I have hope, though, that many hearts better understand the open-ended nature of grieving. Murals, T-shirts, store marquees, and hashtags all around town (#OrlandoStrong and #OrlandoUnited) display the love and pride my city’s citizens express in memory of the victims and in support of their loved ones. Surely, with such vivid visual reminders, we will keep these loved ones’ lost lives present in ways that will help their families rather than harm them.

I’m grateful for the media coverage focusing on the coming-together of disparate parts of our community. People who didn’t know any of those who were slain actively reach out to show their support for the people grieving them.

It’s important to remember, though, that most people mourning loved ones don’t have national or even local media reminding everyone of grief milestones — such as the six or twelve or eighteen or twenty-four months — since their loved ones died.

For many who grieve, such commemorations pass in lonely, heartbroken silence.  Death anniversaries — even “monthiversaries” — can be difficult. So please, reach out to those you know who have lost someone recently.

 

When Grieving Friends Go Quiet

“I haven’t heard from my friends since the funeral. Why don’t they return calls?” I’ve heard mourners ask this question — but others have asked the same question about those who are bereaved.

Yesterday one of my friends expressed concern over not hearing much from me lately. Also a widowed writer, she’d noticed my diminished postings here and on my Facebook page. *

Silence isn’t my norm, but this summer became a season of quiet.

Photo by Teresa TL Bruce, TealAshes.com

107 Degrees in the Car. (Photo by Teresa TL Bruce, TealAshes.com)

I don’t mean quiet in the sense of vacationing away from home or hiding out from Florida’s relentless heat.

I mean quiet as in stilled by Mom’s adage — If you can’t say something nice, don’t say anything at all — mixed with an adulterated metaphor — grief’s got your tongue. (Sorry, cat. You’re out of this one.)

So now, nearly six years into widowhood, when grief’s got my tongue, near-silence results. (More on this later.)

I wasn’t always this way.

In the early months after my husband’s death, I radiated raw emotion. I sobbed in public and blurted nonstop without thinking. Grief shredded whatever filters I’d once had.

As shock faded, I began — gradually — to recognize strangers’ uncomfortable body language whenever I shoved the intimacy of my loss into their awareness. (It took nearly a year to rein my words in, longer to channel the emotion behind them.)

Worse were the moments acquaintances’ and friends’ expressions shouted wordless discomfort … then beat hasty retreats.

But I still needed to talk about my loss.  One of the greatest gifts you can give grieving friends is the assurance and presence of being there to listen — without judgement — over and over again.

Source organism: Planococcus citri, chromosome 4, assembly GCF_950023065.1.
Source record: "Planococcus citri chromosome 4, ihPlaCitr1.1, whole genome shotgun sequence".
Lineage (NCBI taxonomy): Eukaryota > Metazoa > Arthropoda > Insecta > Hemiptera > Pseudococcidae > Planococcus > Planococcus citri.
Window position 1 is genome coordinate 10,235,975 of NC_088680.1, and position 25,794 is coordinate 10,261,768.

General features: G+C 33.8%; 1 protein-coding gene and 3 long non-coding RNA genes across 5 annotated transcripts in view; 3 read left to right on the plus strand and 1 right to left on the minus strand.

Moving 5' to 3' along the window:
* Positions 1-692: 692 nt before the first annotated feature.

Suppressed grief doesn’t disappear or go away — it drills deeper, cutting below the surface of already inflamed wounds, even damaging what may appear (from outside) to be healing.

Mourning is personal, even when the loss is publicly known and acknowledged past the deceased’s core family and friends.

Britain’s Prince Harry recently said, “I really regret not ever talking about” Princess Diana’s death.

I can’t begin to imagine what it was like for Harry and William to mourn their mother while the world watched and weighed in.

As much as I needed to talk through the traumas of my mother’s and husband’s deaths, I also needed to insulate myself. Wounded, I cocooned myself (and my kids, as much as possible) toward healing. Answering the phone took monumental effort; returning calls exceeded my capability. Opening emails overwhelmed me; replying no longer seemed possible, let alone expected.

Sometimes, like this summer, I return to similar silence.

I’ve written elsewhere of why July 4th renews missing my mother and about my first wedding anniversary after my spouse died — our 25th. Tiptoeing toward and through those dates (and a birthday) this month had me on shaky footing as my 30th anniversary approached.

Meanwhile, a couple of personal, below the belt blows left me reeling.

And horrific, ongoing public scenarios fill this summer’s news: The Christina Grimmie and Pulse shootings in my hometown. Violent murders and beatings by errant police officers, which prompted demonstrations of much needed awareness that #BlackLivesMatter. Attacks by rogue protesters against dutiful officers in Dallas and other cities. Political vitriol spewed between people (of otherwise seemingly good conscience and good sense). The plight of refugees around the world (including those my friend Melissa Dalton-Bradford volunteers with and writes about — see, for example, “Life in Limbo: The Ahmed and Shafeka Khan Story“) …